Twenty years ago, on 18 September 1997, a referendum was held in Wales on whether there was support for the creation of an assembly for Wales with devolved powers. Here we take a look at that day and the journey it began with twenty quotes…
“Devolution is about harnessing the power of community – the diverse community that is the United Kingdom, and the national communities that through devolution can take their futures in their own hands.”
A quote from Tony Blair who in 1997 led Labour back to power for the first time since 1979 in a landslide victory. The Labour manifesto included a commitment to holding a referendum on the creation of a Welsh Assembly.
“There are some variations across social groups in Wales. Women clearly support a Welsh Assembly – by 37 to 29 – while men oppose one by 43 to 38.
There is strong majority support for devolution among those aged 18 to 34, while a majority of those voters aged over 65 oppose an assembly.”
An extract from the results of a Guardian/ICM poll taken a week before the referendum vote.
“Good morning, and it is a very good morning in Wales.”
This how Ron Davies, Secretary of State for Wales in 1997 and leader of the Yes campaign started his speech when the result was announced. Watch footage of his speech here. Ron Davies also famously described Welsh devolution as a “process not an event.”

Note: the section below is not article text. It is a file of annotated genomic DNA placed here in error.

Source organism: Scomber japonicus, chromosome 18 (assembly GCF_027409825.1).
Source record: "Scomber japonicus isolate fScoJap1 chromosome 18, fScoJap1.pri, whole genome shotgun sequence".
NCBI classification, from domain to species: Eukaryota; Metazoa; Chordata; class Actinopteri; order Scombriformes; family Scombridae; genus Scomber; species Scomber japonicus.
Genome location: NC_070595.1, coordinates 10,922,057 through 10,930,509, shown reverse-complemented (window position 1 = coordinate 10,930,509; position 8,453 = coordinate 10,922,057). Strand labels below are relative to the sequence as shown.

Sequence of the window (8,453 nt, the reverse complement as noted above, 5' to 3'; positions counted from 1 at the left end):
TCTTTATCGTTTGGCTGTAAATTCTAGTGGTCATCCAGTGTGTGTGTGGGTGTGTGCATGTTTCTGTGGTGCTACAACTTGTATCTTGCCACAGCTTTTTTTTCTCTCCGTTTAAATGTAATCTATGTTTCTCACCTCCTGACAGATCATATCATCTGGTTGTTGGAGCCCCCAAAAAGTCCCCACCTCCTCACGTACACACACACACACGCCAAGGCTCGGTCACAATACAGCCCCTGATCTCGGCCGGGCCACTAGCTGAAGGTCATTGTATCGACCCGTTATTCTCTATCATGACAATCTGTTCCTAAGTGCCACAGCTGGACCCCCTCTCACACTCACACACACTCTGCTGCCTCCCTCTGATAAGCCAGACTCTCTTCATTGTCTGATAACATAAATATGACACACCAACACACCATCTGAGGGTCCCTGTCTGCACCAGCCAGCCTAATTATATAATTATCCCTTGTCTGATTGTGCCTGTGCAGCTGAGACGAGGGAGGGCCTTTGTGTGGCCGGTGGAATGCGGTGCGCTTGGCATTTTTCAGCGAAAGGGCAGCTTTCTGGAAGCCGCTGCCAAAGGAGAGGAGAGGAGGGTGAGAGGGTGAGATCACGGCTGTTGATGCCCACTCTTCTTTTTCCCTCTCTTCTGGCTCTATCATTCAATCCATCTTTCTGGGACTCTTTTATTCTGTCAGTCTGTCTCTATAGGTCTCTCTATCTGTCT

“When you win a national campaign by less than seven thousand votes it makes every last leaflet, every last foot-step, every last door knocked, worthwhile.”
Leighton Andrews, former Assembly Member and Welsh Government Minister, reflects on the Yes Campaign in a recent blog for the IWA. 50.3 per cent of those who voted in the referendum supported devolution – a narrow majority in favour of 6,721 votes.
Following the referendum, the UK Parliament passed the Government of Wales Act 1998. The Act established the National Assembly as a corporate body – with the executive (the Government) and the legislature (the Assembly) operating as one. The first Assembly elections were then held on 6 May, 1999.
“The people of Anglesey in the slate quarries of Caernarfonshire used to be known as Pobol y Medra, because their answer to the question, ‘Can you do this?’ was ‘Medra’—‘I can. That must be our message throughout Wales. Let the whole of Wales become Pobol y Medra.”
Alun Michael, having just become the First Secretary of Wales on 12 May 1999. Read the full Plenary transcript where he made this speech.